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Groupon stock sinks as daily deal service struggles
Struggling to survive in the increasingly competitive online marketplace it pioneered, daily deal company Groupon saw its stock price on Thursday hit a new low in late-day trading after another disappointing third quarter earnings report.
Groupon investors are growing skeptical about the company’s future. Shares fell to $3.23 in after-hours trading, as the Chicago-based company missed analysts’ estimates, adding to concerns about its growth potential. The stock is sharply down from its November 2011 initial public offering price of $28.
Groupon reported revenues of $568.6 million after the Wall Street markets closed, a 32 percent increase from the same quarter in the previous year, but lower than the $590.1 million analysts were expecting.
The company also announced Thursday that it had laid off 80 sales employees this week, reflecting what it said were internal efforts to automate some sales functions.
The net loss was $3 million, or zero cents per share. The company’s adjusted earnings of 3 cents were on par with analysts’ estimates. Overall, this is an improvement from a year ago when the company reported a loss of $54.2 million, or 18 cents per share.
Groupon also missed its own estimates for the third quarter. In August, the company projected revenue in the range of $580 million to $620 million, and income of $15 million to $35 million.
Going forward, the company’s estimates for the fourth quarter also seem to outpace analysts’ expectations. Groupon is projecting revenue of $625 million to $675 million, the midpoint of which is higher than the $634 million analysts predict.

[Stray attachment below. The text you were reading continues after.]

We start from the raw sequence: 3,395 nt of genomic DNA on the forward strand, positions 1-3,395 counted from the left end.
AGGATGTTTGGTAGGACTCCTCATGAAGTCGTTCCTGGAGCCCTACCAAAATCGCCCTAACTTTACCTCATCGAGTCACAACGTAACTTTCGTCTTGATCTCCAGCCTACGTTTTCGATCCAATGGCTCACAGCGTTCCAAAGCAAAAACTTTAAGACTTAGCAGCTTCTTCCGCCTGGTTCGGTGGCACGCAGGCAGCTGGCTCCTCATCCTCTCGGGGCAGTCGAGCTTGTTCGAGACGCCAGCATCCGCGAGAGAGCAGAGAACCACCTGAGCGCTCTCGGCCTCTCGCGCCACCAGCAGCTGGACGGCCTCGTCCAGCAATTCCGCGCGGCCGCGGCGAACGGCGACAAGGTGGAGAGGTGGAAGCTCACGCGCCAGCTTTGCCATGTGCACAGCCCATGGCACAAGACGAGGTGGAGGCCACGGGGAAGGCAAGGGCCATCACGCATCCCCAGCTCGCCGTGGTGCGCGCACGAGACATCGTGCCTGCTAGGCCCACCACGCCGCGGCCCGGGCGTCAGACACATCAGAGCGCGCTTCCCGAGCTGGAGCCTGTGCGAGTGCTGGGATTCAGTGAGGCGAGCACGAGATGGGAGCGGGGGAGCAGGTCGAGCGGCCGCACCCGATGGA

Groupon also reported 39.5 million active customers, up from 38 million in the second quarter and 28.9 million a year ago.
“The competition from companies like LivingSocial and others is one of their biggest problems,” he said, “because to the consumer they all look alike. The consumer doesn’t see major distinctions between a Groupon deal and a LivingSocial deal. It’s a problem for all of them.”
Mr. Chiagouris said the industry as a whole is on a more solid footing, but there are too many companies competing with the same offers for the same customers. He said even competitors like McDonald’s and Burger King, or Pepsi and Coke, find ways to differentiate themselves.
But with daily deal websites “you get offered a deal, a certain percentage off, you have to act on it fast, those are all the same things, the same type of products,” he said. “They haven’t found a way to build customer loyalty.”
Slowing revenue growth is also a problem as the company looks to the future. Mr. Chiagouris blames this on the company offering cheaper deals than it used to, therefore, bringing in less money. He said Groupon at times suffered from rocky relations with top companies who were selling their products on the website, so they had to search for smaller companies and many of them sell less expensive products.
“Groupon is now finding it necessary to take on deals with merchants that have products for lower prices,” he said.
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About the Author
Tim Devaney is a national reporter who covers business and international trade for The Washington Times. Previously, he worked for the Detroit News, Grand Rapids Press, Portland Press Herald and Bangor Daily News. Tim can be reached at firstname.lastname@example.org.
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